RWBY Chibi and Escaping into Fiction

"Rwby Chibi" | Art by Monotsuki. Used with permission.
When I became a fan of the show RWBY, I couldn’t get enough of the characters, their hilarious one-liners, and their epic fight sequences. So, like other RWBY fans, I was delighted last year when a spin-off series, RWBY Chibi, hit the web. Full of goofy scenarios, lots of laughs, and more screen time for the characters I love, RWBY Chibi became a favourite of mine and I eagerly awaited its new season this summer.

One of the best parts of the spin-off is that it reverses some of the heartbreak that occurs in the original show. In Chibi, the characters are still attending school at Beacon (which remains standing), the few enemies that appear are easily and comically thwarted, and even characters that perished in RWBY reappear in Chibi.

The episode “The Vacuum” includes my favourite example of “character resurrection.” The JNPR team reintroduces Pyrrha, their fallen comrade, whose tragic end in Volume Three of RWBY caused a lot of trauma for fans. When Pyrrha walks onto the scene in this episode, the members of Team RWBY are shocked and start to question her presence. But Nora, a member of JNPR, shouts down any insinuations about Pyrrha’s death, emphatically stating, “NOPE! Never happened! . . . Everything’s fine. Pyrrha is fine. Nothing bad ever happened. EVER.”

If I allow myself to become addicted to escapism, I miss all the beauty and adventure that real life has to offer.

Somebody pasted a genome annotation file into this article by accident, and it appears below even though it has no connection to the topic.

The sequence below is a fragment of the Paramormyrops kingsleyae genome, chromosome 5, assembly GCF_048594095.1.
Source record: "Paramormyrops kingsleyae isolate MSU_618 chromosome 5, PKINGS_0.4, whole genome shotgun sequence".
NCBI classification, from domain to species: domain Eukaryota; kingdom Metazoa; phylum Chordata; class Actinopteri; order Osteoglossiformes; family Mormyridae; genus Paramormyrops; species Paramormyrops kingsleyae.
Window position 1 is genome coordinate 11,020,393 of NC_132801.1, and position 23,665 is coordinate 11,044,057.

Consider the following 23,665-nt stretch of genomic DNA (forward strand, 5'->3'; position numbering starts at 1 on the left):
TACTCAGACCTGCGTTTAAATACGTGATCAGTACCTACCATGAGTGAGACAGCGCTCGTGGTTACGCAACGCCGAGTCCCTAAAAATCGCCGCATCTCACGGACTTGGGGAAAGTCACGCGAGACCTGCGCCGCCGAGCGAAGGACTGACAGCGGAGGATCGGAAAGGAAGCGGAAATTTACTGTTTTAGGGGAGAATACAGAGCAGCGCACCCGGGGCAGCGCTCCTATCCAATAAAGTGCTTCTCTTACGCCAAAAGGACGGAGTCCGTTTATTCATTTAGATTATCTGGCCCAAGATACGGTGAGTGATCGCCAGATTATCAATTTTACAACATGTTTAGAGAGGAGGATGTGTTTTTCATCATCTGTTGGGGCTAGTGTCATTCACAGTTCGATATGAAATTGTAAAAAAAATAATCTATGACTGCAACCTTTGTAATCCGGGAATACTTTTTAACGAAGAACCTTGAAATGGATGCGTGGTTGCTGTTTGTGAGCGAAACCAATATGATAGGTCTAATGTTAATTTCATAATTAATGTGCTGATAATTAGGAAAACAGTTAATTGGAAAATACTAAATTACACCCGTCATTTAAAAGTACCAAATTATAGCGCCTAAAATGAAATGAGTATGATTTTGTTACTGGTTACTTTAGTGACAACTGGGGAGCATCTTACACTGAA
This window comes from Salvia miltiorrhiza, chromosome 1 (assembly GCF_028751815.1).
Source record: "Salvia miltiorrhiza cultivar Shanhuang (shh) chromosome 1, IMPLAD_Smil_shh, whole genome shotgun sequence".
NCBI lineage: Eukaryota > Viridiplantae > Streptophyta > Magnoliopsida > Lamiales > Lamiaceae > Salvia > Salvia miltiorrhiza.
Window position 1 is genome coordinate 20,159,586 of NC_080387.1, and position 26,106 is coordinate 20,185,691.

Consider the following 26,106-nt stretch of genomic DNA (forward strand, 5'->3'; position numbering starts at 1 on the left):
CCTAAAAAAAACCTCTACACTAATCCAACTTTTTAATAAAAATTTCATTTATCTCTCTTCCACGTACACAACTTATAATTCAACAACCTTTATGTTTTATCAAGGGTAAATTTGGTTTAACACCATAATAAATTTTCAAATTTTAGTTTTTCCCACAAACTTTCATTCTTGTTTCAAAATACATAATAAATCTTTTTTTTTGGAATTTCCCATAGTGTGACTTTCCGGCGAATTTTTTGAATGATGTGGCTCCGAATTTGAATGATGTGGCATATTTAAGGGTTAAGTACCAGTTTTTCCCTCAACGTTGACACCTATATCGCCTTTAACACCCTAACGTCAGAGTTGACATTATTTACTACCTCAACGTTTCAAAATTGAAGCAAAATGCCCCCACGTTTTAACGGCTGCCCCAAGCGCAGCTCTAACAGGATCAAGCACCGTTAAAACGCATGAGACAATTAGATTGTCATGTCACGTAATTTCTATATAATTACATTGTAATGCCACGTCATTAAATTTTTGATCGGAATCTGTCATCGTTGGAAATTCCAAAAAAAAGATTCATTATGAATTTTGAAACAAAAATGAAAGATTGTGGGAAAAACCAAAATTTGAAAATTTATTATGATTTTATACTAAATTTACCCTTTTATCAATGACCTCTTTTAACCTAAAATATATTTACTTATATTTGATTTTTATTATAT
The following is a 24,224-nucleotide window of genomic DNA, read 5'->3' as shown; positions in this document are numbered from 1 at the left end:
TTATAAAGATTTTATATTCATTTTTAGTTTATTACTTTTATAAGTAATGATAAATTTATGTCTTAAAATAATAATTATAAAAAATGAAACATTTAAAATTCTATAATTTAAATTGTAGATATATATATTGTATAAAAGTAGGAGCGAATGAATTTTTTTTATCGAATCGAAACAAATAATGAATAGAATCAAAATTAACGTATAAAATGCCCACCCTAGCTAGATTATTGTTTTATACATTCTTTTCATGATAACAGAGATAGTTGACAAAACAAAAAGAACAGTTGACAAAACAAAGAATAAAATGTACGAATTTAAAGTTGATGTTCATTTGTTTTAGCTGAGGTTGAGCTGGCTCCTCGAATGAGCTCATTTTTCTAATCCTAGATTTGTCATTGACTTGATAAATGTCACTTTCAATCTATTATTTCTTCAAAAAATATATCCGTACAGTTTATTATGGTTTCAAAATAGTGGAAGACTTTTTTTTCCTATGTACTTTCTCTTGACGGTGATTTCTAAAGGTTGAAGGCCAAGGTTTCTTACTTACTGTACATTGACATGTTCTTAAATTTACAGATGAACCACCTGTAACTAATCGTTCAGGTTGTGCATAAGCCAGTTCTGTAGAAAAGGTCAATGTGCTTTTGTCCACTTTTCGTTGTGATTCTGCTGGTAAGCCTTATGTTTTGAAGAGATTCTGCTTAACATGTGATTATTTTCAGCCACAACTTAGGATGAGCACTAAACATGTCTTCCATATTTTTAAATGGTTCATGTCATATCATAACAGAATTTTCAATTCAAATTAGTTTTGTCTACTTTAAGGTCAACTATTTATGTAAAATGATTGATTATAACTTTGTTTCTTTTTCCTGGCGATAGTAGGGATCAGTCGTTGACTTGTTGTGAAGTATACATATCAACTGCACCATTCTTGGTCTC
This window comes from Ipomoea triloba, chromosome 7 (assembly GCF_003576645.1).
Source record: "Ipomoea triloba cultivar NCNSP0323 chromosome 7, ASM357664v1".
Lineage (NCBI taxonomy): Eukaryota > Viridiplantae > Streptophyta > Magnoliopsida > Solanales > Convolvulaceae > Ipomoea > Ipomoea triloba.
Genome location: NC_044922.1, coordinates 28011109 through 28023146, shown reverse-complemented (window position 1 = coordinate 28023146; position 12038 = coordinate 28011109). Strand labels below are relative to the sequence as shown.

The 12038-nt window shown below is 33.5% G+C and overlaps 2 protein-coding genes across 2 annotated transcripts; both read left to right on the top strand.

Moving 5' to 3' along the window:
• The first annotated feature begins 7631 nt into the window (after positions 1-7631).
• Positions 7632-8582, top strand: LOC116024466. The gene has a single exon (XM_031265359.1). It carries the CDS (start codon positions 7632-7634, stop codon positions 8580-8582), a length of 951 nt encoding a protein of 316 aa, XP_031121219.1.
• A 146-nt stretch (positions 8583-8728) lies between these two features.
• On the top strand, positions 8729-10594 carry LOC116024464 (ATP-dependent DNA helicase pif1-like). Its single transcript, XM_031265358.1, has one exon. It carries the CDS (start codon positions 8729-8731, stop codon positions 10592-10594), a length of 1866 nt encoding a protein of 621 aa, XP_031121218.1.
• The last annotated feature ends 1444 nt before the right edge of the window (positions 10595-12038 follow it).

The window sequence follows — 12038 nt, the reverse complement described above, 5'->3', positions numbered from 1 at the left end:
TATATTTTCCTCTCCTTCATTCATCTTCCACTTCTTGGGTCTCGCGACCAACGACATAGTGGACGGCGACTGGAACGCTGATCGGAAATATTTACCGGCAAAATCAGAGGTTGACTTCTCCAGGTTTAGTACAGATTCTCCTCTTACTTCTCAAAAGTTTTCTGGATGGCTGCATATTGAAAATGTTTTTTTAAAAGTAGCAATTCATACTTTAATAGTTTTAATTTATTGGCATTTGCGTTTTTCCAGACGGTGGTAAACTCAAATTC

While the reappearance of Pyrrha and other departed characters is a wonderful element of Chibi, I find myself wishing these unrealistic resolutions occurred in the regular RWBY show, too. Although good stories can’t occur without conflict, I’m the type of fan who wants everything to turn out perfectly at the end. I want the rosy, Disney-princess kind of ending where the villain is gone, the hero has succeeded, and all the good guys are alive and well to celebrate their victory.

But what kind of story would RWBY be if characters popped back into existence and conflicts magically resolved themselves? It might feel good, but eventually, even fans like me would get bored. One of RWBY’s best attributes is the character growth that occurs through conflict, pain, and even loss. This growth would disappear if RWBY mirrored RWBY Chibi.

The differences between the two shows are perhaps best revealed through their theme songs. RWBY Chibi’s end-credits jingle says, “This is the way we want to spend every day, laughing with our friends and keeping sadness away,” but RWBY’s Volume Four theme proposes, “Let’s just live, day by day, and not be conquered by our sorrows.” RWBY Chibi’s lighter-hearted themes have their place, but at the end of the day, it’s RWBY’s message that helps me handle the real conflict in my life.